Flight To Enchantment


London, Spring 2013

I was walking along Riding House Street in the West End towards All Souls Church Langham Place very close to the BBC and the revamped Broadcasting House. It was a little before 2.30 on this sunny afternoon and I had my old 35mm film camera with me.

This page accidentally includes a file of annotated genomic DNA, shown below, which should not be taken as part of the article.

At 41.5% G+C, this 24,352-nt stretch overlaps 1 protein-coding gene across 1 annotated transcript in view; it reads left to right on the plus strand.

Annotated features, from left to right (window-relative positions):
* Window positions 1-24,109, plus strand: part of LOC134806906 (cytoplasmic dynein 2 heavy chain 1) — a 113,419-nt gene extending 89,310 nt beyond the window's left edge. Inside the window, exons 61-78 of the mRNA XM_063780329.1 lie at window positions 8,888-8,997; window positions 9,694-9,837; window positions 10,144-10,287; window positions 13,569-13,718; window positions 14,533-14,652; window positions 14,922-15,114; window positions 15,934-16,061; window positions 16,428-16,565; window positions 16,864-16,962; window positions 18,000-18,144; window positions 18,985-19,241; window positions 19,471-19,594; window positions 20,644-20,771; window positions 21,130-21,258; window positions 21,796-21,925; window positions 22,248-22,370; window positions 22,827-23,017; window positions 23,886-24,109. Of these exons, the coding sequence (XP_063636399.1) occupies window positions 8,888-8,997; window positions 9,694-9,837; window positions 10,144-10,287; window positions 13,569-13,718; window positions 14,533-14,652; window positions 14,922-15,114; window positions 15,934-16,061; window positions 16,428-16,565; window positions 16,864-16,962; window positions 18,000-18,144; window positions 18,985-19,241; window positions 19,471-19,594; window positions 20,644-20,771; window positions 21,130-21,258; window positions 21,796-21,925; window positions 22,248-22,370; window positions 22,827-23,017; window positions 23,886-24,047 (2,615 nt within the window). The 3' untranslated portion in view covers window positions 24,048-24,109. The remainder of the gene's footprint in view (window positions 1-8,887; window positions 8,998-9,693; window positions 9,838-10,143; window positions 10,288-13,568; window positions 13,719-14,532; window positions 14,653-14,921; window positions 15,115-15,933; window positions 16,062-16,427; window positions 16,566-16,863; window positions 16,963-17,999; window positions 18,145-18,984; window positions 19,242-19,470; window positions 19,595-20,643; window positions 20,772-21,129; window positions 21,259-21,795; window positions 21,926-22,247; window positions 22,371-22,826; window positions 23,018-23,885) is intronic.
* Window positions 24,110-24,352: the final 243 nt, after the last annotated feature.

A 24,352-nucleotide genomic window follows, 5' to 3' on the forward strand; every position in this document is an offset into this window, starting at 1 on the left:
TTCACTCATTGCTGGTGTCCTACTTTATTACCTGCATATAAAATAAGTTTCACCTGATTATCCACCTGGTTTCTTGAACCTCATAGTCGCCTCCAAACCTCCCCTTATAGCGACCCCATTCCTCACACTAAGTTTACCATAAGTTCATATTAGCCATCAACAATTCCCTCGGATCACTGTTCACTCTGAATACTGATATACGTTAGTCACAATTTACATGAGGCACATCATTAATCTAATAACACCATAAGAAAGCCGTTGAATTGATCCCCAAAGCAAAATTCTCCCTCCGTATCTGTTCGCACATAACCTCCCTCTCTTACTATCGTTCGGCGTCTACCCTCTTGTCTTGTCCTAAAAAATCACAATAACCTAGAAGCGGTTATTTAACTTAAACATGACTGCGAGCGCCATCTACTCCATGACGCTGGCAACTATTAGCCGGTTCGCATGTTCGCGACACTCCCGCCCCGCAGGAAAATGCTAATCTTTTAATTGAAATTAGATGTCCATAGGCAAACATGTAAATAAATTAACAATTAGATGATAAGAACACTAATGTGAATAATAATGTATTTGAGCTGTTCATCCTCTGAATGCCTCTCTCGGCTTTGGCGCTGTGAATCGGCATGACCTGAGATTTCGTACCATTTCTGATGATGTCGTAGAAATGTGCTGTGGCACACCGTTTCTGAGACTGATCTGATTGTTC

People often ask what prompts the moment to take a picture? How long do you have? But in this case, the brief answer: as I was meandering along this thoroughfare that links the bustling grandeur of Regent Street with some fascinating back roads leading to Goodge Street and Tottenham Court Road where an exciting assortment of restaurants, cafés and shops await discovery, I found myself enmeshed between three sets of high verticals and yet all these buildings were very different to each other: an archetype 1960s office block on my left with glass predominant, on the right-hand-side there are hints of the baroque with this grand edifice of an early 20th-century pedigree and then straight ahead there is the tell-tale steeple of All Souls Church designed by Nash in the early 19th century and a survivor from the Blitz of the Second World War. Instinctively I felt that this might make an interesting picture - such is the eternal optimism of us photographers. So I stopped walking and carefully aimed my camera trying to capture this trio of verticals. I pressed the shutter and it clicked comfortingly. More about the finished image in a moment.